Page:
3. Lance Berkman (1999-2010)

Powering his way into the third spot on the list of the best Astros players of all time is none other than Lance Berkman. Berkman was a great hitter, and his ability to drive in runs helped make Houston one of the best MLB teams of the early 2000s. 

“It didn’t matter whether he was playing first base, left field, center field or right field defensively, Berkman was going to drive in a ton of runs for your team. Between 2001 and 2008, only four players — Alex Rodriguez, Albert Pujols, Manny Ramirez and Carlos Delgado — posted more RBIs than Berkman, who drove in more than 100 runs on six occasions in his career. “The Big Puma” was hardly just a slugger, though, as he hit .296 and posted a .410 on-base percentage during the parts of 12 seasons that he spent in Houston,” explains Audacy

Once Berkman joined the Astros, opposing teams and pitchers were doomed. The Astros had one of the deadliest lineups in MLB history as Biggio, Bagwell, and Berkman combined to form the “Killer Bs.” 

“Soon after left-handed slugger Lance Berkman reached the major leagues, Astros fans began referring to him, Bagwell and Biggio as the ‘Triple B’s’, and the three led this offense together for a half-dozen years before Bagwell retired. Berkman was the Astros’ first-round pick in 1997 out of Rice University in Houston, and instantly became a fan favorite. In 12 seasons with the club, he slashed .296/.410/.549 with 326 homers, 1,090 RBI and 375 doubles. He represented the organization in six All-Star games and was an integral part of Houston’s National League pennant-winning team in ’05,” furthers Yardbarker

Although Berkman was eventually traded to the St. Louis Cardinals, he’s still considered Astros royalty. Berkman was great at driving in runs, knocking the ball out of the park, and putting his Astros team in a position to win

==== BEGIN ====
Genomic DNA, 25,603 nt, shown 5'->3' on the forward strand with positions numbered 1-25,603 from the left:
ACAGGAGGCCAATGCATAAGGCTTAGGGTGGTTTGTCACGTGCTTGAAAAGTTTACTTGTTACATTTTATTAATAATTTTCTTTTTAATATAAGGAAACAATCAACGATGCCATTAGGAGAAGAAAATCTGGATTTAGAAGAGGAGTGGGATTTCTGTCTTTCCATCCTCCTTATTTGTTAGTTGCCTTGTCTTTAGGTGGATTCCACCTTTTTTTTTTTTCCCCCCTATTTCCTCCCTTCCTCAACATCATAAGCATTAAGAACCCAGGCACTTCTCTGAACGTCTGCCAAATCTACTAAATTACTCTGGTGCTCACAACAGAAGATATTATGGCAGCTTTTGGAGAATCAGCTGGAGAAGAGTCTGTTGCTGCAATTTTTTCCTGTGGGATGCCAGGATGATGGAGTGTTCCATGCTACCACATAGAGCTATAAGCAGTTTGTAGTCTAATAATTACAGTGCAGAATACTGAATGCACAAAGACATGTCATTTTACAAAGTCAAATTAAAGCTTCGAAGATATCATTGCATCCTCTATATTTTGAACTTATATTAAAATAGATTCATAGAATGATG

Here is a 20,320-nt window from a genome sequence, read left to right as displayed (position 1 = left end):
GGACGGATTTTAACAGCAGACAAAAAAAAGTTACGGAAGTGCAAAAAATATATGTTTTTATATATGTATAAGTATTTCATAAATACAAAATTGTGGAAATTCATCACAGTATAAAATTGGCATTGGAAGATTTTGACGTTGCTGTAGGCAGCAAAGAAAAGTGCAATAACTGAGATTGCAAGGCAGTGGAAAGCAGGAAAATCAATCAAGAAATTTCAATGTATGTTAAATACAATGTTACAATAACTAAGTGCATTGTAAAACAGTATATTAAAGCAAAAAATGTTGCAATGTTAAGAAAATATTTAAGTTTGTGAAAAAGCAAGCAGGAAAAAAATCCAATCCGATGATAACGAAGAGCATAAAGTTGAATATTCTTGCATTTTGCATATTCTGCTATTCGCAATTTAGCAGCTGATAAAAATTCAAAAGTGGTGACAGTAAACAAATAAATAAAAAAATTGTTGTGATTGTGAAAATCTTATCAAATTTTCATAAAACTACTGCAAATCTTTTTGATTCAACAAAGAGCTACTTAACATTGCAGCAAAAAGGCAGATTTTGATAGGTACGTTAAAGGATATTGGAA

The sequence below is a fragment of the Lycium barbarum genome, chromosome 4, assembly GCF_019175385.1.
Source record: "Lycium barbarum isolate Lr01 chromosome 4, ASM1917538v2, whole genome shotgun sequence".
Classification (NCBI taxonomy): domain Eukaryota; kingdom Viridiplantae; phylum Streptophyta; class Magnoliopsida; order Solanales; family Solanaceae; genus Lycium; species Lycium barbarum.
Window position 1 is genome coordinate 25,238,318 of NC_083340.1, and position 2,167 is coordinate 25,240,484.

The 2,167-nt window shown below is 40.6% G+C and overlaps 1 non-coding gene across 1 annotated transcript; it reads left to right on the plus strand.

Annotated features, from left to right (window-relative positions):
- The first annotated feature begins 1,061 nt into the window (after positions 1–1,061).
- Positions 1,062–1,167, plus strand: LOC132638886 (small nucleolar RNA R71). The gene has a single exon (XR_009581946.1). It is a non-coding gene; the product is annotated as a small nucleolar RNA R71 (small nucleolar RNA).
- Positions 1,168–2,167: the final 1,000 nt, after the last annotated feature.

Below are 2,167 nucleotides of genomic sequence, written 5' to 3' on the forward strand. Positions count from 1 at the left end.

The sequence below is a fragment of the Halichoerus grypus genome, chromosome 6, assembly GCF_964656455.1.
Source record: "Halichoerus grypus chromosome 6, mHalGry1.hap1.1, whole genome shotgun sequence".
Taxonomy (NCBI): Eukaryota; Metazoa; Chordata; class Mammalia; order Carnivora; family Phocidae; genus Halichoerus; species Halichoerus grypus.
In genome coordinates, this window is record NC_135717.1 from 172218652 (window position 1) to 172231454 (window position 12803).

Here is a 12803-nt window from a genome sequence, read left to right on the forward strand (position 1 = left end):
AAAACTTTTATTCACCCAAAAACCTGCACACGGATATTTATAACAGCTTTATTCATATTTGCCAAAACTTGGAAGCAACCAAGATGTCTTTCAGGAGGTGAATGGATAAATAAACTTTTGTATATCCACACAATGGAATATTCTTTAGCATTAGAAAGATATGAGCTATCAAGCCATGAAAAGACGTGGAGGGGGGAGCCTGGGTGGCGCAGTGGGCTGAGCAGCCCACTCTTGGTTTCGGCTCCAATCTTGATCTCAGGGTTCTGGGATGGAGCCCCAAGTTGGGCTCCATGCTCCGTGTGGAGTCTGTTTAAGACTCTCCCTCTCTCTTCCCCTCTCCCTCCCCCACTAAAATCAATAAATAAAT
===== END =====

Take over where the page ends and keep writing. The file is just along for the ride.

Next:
“While it must have stung for Houston Astros fans to watch Lance Berkman have his monster 2011 season with the St. Louis Cardinals, that sort of production was exactly what they were used to seeing from the slugger. Berkman can only be rivaled by his other ‘Killer Bs’ teammates Jeff Bagwell and Craig Biggio in power production for this franchise. The numbers for old No. 17 speak for themselves. Almost 1,200 RBI, over 350 home runs and a career .296 batting average. Almost all of those RBI and home runs were during his 11 seasons in Houston on the team’s way to four playoff births during his time with the club. His ability to drive in a run or knock a ball out of the park puts him in the upper echelon of all-time great Astros,” adds Bleacher Report

4. Roy Oswalt (2001-2010)

Pitching his way into the fourth spot on the list of the best Astros players of all time is legendary pitcher, Roy Oswalt. Oswalt was the ace of the Astros rotation for several seasons and he’s a big reason why Houston made it to the 2005 World Series. 

“Like Dierker, Oswalt was simply a solid pitcher for a long time for the Astros, winning 143 games in 10 years and never posting a losing record in that time. He also was the winning pitcher in the NLCS clincher in 2005, sending the Astros to their first World Series. The three-time All-Star finished in the top five in Cy Young voting five times,” writes Sports Map

Roy Oswalt walking off the mound and back to the Astros dugout
Roy Oswalt” by Scott Ableman is licensed under CC BY-NC-ND 2.0.

Roy Oswalt was a very crafty pitcher on the mound for the Astros. Although Oswalt was often thought of as the third option in the Astros rotation behind Pettitte and Clemens, critics will tell you that Oswalt is the pitcher that made the rotation work.